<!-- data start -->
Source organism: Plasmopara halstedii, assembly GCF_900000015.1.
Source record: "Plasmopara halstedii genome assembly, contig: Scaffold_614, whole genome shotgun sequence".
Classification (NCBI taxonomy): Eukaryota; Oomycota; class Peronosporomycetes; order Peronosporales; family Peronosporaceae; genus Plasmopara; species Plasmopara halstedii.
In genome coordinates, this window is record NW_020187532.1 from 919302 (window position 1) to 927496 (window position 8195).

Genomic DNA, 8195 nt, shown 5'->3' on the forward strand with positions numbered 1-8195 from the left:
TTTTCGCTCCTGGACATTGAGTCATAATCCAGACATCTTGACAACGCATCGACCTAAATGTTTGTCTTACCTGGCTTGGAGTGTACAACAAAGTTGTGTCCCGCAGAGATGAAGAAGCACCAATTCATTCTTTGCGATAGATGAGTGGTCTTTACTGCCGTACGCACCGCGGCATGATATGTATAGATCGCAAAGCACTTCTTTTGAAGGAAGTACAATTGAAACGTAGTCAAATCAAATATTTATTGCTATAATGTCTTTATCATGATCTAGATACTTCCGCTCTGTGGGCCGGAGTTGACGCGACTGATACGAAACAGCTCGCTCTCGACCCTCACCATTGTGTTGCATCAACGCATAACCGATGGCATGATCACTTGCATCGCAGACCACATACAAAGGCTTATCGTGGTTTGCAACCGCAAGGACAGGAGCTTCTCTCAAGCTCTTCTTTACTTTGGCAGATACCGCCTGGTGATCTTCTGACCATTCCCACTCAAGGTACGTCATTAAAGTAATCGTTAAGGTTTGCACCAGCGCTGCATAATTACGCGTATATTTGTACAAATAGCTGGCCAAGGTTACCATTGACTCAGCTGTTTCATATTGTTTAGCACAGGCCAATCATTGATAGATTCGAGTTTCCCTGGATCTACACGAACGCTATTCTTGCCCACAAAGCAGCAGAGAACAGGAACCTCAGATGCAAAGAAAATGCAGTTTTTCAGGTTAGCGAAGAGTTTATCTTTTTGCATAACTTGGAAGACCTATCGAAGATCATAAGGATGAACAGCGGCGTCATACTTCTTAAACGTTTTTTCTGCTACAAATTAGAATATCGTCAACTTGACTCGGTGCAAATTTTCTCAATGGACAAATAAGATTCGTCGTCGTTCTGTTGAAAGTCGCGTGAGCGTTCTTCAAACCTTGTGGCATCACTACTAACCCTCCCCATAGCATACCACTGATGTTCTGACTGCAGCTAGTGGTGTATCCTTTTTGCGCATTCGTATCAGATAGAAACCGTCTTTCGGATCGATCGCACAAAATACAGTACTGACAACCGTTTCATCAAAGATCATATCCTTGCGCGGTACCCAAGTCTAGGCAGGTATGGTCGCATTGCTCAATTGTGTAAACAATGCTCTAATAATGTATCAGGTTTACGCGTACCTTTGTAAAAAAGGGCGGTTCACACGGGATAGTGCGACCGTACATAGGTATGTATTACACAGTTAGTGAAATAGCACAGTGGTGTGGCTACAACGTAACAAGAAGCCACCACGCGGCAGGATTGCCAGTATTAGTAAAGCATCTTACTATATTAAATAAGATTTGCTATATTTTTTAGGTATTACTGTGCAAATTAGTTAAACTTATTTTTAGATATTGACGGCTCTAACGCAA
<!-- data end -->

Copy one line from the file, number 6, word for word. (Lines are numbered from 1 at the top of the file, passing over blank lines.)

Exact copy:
TTTTCGCTCCTGGACATTGAGTCATAATCCAGACATCTTGACAACGCATCGACCTAAATGTTTGTCTTACCTGGCTTGGAGTGTACAACAAAGTTGTGTCCCGCAGAGATGAAGAAGCACCAATTCATTCTTTGCGATAGATGAGTGGTCTTTACTGCCGTACGCACCGCGGCATGATATGTATAGATCGCAAAGCACTTCTTTTGAAGGAAGTACAATTGAAACGTAGTCAAATCAAATATTTATTGCTATAATGTCTTTATCATGATCTAGATACTTCCGCTCTGTGGGCCGGAGTTGACGCGACTGATACGAAACAGCTCGCTCTCGACCCTCACCATTGTGTTGCATCAACGCATAACCGATGGCATGATCACTTGCATCGCAGACCACATACAAAGGCTTATCGTGGTTTGCAACCGCAAGGACAGGAGCTTCTCTCAAGCTCTTCTTTACTTTGGCAGATACCGCCTGGTGATCTTCTGACCATTCCCACTCAAGGTACGTCATTAAAGTAATCGTTAAGGTTTGCACCAGCGCTGCATAATTACGCGTATATTTGTACAAATAGCTGGCCAAGGTTACCATTGACTCAGCTGTTTCATATTGTTTAGCACAGGCCAATCATTGATAGATTCGAGTTTCCCTGGATCTACACGAACGCTATTCTTGCCCACAAAGCAGCAGAGAACAGGAACCTCAGATGCAAAGAAAATGCAGTTTTTCAGGTTAGCGAAGAGTTTATCTTTTTGCATAACTTGGAAGACCTATCGAAGATCATAAGGATGAACAGCGGCGTCATACTTCTTAAACGTTTTTTCTGCTACAAATTAGAATATCGTCAACTTGACTCGGTGCAAATTTTCTCAATGGACAAATAAGATTCGTCGTCGTTCTGTTGAAAGTCGCGTGAGCGTTCTTCAAACCTTGTGGCATCACTACTAACCCTCCCCATAGCATACCACTGATGTTCTGACTGCAGCTAGTGGTGTATCCTTTTTGCGCATTCGTATCAGATAGAAACCGTCTTTCGGATCGATCGCACAAAATACAGTACTGACAACCGTTTCATCAAAGATCATATCCTTGCGCGGTACCCAAGTCTAGGCAGGTATGGTCGCATTGCTCAATTGTGTAAACAATGCTCTAATAATGTATCAGGTTTACGCGTACCTTTGTAAAAAAGGGCGGTTCACACGGGATAGTGCGACCGTACATAGGTATGTATTACACAGTTAGTGAAATAGCACAGTGGTGTGGCTACAACGTAACAAGAAGCCACCACGCGGCAGGATTGCCAGTATTAGTAAAGCATCTTACTATATTAAATAAGATTTGCTATATTTTTTAGGTATTACTGTGCAAATTAGTTAAACTTATTTTTAGATATTGACGGCTCTAACGCAA